If you search for Stephen King on Netflix you’ll find a pretty good list of film adaptations. I’ve seen most King adaptations – from the sublime (The Shawshank Redemption, The Shining, It) to the ridiculous (Maximum Overdrive) – but over the past year I added unseen titles to my watchlist and never get around to watching them. Perhaps it was recently watching the superb It, or perhaps it was the dreadful weather yesterday, that made me knuckle down and get them watched. Anyway, whatever the cause, here’s my thoughts on three of these films currently available on Netflix. I’m not sponsored by them, by the way, more’s the pity…
Sometimes They Come Back is a 1991 TV movie based on a short story by King. As such, it features quite a few cuts to black (to originally allow for adverts) and more irritatingly a lot of flashback sequences that essentially repeat the same content to remind the TV audience (who are always assumed to be dumber than cinema goers for some reason) what’s going on.
What’s going on is that a teacher, Jim Norman (Tim Matheson) travels back to the town where he grew up to take up a new teaching position. He brings his wife (Brooke Adams – a Stephen King film wife if ever there was) and young son with him along with a camper van load of memories of his older brother who was killed by some yobs in a train tunnel 27 years previously. The yobs got their just desserts as their car, which was parked across the tracks in the tunnel, got hit by a train and blew up with them in it.
But as the title would suggest these yobs come back from the grave to terrorise the teacher, kill some of his pupils and work toward a not very well explained climax back in the tunnel. The theme of story is one of mourning, letting the past go and moving on with life. Of the three (or four – see later) films I watched, this was the worst. The plot and the acting being the worst points. Also because the budget was tight the special effects are not very special. I also got the impression that someone had been watching The Lost Boys a little too much. The film also suffered from that strange situation in a lot of American movies where older actors are playing school kids.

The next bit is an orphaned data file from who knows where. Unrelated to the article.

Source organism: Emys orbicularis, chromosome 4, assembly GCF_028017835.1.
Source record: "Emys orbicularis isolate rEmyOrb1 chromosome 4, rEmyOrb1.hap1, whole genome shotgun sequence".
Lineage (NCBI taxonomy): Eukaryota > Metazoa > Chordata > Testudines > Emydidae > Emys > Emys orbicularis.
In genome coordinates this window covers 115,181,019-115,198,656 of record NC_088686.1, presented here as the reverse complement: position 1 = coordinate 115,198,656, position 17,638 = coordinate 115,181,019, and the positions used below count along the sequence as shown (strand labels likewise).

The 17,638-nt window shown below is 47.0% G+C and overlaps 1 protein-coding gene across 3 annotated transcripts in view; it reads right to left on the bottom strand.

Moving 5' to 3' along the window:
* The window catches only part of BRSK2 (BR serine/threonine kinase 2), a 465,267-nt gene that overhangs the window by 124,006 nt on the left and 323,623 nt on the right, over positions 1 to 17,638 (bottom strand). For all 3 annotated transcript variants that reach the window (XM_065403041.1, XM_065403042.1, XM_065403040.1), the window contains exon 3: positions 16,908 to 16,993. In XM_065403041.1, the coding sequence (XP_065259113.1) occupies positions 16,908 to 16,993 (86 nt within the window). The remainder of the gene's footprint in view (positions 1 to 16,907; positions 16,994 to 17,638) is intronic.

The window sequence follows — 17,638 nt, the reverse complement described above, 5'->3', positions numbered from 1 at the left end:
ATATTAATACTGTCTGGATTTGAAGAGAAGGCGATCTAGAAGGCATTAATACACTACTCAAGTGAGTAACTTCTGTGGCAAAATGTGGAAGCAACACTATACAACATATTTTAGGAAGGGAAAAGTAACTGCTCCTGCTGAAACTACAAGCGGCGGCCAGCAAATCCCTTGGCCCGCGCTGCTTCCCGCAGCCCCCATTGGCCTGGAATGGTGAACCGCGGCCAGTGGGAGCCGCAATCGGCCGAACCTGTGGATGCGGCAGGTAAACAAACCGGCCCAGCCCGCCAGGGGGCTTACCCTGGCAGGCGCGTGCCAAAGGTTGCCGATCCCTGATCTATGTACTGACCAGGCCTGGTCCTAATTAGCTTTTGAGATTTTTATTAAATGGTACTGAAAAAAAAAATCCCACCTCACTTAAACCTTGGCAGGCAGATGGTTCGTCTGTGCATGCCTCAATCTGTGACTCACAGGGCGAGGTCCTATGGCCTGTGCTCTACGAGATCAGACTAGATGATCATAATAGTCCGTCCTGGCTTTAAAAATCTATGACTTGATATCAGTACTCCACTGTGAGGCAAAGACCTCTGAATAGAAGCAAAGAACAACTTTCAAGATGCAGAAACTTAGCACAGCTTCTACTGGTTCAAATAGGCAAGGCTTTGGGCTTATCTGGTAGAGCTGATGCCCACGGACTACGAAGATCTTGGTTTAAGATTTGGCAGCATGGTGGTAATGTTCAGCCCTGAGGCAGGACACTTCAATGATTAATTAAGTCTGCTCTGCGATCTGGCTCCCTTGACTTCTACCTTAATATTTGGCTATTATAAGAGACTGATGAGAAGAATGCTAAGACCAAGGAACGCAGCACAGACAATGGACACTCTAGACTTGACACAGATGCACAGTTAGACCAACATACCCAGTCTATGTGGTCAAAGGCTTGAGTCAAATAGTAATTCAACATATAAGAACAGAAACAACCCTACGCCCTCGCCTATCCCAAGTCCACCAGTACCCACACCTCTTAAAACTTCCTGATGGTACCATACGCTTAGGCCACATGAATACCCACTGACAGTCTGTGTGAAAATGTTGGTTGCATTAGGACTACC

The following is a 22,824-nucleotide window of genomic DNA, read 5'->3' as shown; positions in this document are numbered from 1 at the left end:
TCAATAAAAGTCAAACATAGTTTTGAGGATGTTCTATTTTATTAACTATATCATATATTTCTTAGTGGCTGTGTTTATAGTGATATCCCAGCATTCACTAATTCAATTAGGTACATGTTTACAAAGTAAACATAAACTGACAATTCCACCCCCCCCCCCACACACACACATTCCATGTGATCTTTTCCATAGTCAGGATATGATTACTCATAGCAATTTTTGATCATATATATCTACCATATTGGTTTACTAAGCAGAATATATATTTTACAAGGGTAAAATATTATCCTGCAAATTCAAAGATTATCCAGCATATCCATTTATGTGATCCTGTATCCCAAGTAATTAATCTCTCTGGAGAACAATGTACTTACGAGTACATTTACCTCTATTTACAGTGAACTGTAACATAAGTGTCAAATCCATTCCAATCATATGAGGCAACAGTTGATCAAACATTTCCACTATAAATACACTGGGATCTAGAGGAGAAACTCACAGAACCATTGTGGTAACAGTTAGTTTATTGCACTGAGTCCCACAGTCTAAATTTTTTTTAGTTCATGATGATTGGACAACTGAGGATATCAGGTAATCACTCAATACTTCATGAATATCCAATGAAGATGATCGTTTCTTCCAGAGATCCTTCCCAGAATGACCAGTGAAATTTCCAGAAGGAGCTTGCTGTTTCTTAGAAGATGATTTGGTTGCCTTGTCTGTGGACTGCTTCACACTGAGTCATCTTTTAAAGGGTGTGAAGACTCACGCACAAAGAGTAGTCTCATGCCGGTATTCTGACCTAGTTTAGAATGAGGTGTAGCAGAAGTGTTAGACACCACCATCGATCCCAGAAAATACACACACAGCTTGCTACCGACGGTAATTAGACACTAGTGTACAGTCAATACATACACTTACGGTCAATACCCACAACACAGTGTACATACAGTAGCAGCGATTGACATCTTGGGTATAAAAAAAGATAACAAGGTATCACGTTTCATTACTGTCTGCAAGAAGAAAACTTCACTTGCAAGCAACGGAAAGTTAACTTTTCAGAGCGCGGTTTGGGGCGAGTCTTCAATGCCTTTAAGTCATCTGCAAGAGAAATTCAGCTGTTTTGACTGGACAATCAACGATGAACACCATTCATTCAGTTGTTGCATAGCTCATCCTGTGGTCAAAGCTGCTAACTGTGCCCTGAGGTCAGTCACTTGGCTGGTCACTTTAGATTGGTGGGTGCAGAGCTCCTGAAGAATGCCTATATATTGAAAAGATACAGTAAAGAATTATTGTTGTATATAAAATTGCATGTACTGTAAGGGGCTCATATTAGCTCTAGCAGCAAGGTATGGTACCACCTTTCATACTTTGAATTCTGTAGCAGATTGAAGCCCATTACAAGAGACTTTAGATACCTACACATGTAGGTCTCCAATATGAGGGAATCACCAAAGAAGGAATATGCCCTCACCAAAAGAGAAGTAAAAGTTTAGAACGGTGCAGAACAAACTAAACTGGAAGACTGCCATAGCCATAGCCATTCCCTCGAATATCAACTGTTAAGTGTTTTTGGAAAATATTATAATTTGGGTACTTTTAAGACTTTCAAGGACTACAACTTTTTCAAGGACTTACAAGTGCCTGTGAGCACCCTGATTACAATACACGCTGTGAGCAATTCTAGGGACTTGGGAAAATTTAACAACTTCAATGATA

I remember seeing posters for the film, which got a video release, around Loughborough when I was a student and thinking it looked a bit lame. The most horrific thing about this film was learning that it had spawned a sequel, called, wait for it… Sometimes They Come Back Again. Christ.
Gerald’s Game was a great novel but I wondered how well it was going to come across in the Netflix film adaptation. The answer is not so bad, although I think they tacked a little too much onto the end of the film once Gerald’s wife has escaped her predicament and didn’t build up the claustrophobia enough.
The set up is typical King. A married couple (with no kid this time) travel to a deserted lake house to take a few days away to rekindle their ailing relationship. For Gerald (Bruce Greenwood) this involves taking some viagra, handcuffing Jessie his wife (Carla Gugino) to the bed and then living out a rape fantasy. His wife isn’t so keen as you might imagine and during the ensuing argument it get’s so heated that Gerald keels over and dies. Trouble is that the cuffs are the real deal, not some fluffy Anne Summers jobs, the bed posts are reinforced, and the house is in the middle of nowhere. Problem. Oh also there’s a stray dog that has wandered in looking for something to eat. Gerald refers to it as Cujo which is a nice touch.